We’re all welcome, anyway.

And if you’re really hungry or need a drink, there may be some bread and wine on the counter. “Take and eat, this is the body and blood of our Lord Jesus Christ broken for you.”

 

 

 



  • Kristina Robb-Dover

    Hi Robert,

    Thanks so much for stopping by and leaving your thoughts. I do appreciate them. I can appreciate your agnosticism around “the exclusive claims of any church,” as you put it.

    I hope you’ll come back.

    Best,
    Kristina

  • http://AddaURLtothiscomment Robert

    Thanks for the blog post. I just happened by and wonder what one could say, being a believer who only half believes in church. I am not a half believer in God, more an agnostic when it comes to the exclusive claims of any church.
    And as a somewhat disenchanted Catholic I like the quote from Garry Wills new book. I spent a few hours with it at a Barnes and Noble here on the East Coast.
    Actually, your expression of hospitality is righteous, it rings true. May God bless you while I hide in embarassment at the temerity I show by being so verbose, and all that. Whatever.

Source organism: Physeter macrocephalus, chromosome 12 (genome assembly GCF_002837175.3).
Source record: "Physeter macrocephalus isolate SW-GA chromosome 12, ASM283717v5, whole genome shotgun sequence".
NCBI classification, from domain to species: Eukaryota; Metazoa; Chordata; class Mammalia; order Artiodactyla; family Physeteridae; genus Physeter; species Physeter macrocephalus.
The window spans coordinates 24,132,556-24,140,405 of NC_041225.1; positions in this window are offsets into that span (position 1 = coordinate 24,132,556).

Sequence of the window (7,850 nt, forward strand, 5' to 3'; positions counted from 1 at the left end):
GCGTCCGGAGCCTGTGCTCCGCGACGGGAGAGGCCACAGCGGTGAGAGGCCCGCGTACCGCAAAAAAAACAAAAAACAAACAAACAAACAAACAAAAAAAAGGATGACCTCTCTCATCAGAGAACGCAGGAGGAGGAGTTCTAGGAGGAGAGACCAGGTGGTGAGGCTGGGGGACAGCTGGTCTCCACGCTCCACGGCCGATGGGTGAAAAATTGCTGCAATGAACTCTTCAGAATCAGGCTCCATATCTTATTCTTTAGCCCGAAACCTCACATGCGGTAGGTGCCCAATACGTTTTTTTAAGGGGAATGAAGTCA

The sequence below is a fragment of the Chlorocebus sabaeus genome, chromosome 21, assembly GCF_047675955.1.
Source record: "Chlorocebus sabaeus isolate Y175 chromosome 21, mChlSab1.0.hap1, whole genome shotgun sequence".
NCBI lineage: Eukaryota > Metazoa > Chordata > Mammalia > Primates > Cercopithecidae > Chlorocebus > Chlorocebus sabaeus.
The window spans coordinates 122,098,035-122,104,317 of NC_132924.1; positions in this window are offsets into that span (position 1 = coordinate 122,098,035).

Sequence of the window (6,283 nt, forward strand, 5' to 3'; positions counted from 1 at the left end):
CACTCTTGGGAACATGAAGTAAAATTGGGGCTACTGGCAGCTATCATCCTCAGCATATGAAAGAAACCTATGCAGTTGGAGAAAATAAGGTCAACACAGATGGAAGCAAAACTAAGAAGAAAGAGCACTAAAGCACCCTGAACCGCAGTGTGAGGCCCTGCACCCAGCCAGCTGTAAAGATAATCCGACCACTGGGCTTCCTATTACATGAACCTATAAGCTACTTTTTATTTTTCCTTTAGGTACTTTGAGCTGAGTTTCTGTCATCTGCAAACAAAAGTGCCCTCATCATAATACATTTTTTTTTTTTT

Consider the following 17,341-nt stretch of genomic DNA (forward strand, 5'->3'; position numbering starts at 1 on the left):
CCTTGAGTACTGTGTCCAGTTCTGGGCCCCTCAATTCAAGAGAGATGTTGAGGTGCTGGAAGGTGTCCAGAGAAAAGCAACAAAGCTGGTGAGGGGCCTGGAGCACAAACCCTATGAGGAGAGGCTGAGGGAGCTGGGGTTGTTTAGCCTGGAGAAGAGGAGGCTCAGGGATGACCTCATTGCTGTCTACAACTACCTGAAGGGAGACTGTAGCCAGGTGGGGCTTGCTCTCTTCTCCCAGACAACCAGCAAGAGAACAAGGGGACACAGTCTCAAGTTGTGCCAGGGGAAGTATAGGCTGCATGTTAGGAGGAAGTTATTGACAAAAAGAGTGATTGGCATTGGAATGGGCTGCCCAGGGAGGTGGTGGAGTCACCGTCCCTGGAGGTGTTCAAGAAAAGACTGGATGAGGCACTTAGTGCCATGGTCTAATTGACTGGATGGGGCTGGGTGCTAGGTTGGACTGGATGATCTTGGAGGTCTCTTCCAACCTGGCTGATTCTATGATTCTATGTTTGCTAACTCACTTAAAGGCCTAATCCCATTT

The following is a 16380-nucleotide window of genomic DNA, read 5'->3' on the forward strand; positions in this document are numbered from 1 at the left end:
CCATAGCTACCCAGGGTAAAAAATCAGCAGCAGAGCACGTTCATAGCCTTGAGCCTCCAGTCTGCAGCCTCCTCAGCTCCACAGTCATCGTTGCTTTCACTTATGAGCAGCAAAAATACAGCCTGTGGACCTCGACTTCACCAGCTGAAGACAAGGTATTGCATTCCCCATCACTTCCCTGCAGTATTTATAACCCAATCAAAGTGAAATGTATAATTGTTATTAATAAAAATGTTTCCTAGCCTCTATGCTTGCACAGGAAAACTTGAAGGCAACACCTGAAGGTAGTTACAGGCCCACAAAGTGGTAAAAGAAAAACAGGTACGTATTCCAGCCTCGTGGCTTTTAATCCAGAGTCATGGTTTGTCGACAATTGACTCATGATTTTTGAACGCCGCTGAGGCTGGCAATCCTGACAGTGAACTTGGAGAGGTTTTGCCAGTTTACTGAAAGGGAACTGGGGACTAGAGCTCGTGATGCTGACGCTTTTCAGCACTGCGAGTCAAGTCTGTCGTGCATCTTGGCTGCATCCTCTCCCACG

Previous Posts

"AA" Recovery Groups—Spirituality for the Non-Religious, Hope for the Church?
[caption id="attachment_5326" align="alignleft" width="271"] Bill Wilson co-founded Alcoholics Anonymous with Dr. Bob Smith in 1935. Their affectionately called "Big Book" is one of the best-selling books of all time, having sold more than 30 million copies since its publication. (Photo credit: Haze

posted 11:27:26am Sep. 02, 2014 | read full post »

Thoughtful Christians—They're Around, Via Fare Forward
The cover story from the latest (July/August) issue of Christianity Today offers a refreshing antidote to all the gloom and doom that often accom

posted 2:39:15am Aug. 27, 2014 | read full post »

New Job, New Book
You may have noticed that I've not shown up at this intersection during the last week or so.  A new job, and, with the new job, the promise of a new book projec

posted 2:49:05am Aug. 25, 2014 | read full post »

Mental Health Break—The Wittenburg Door
If you're not already familiar with the online humor magazine The Wittenburg Door, now you are: think The Onion marries Reformed Christian theology and they have a wickedly funny child with an aptitude for making you laugh at most things religion-related in this world.  A "thank you" to saint and s

posted 11:41:16am Aug. 16, 2014 | read full post »

What You Are Saying Re: Driscoll
My last post generated some helpful, constructive input from fellow saints and sinners who read it.  Thank you, all. Saint and sinner Bruce writes:  You know I respect you and appreciate your writing, but I think this is a pride issue, not an evangelical issue. The Catholic Church, Lutherans, P

posted 2:49:05pm Aug. 15, 2014 | read full post »




Report as Inappropriate

You are reporting this content because it violates the Terms of Service.

All reported content is logged for investigation.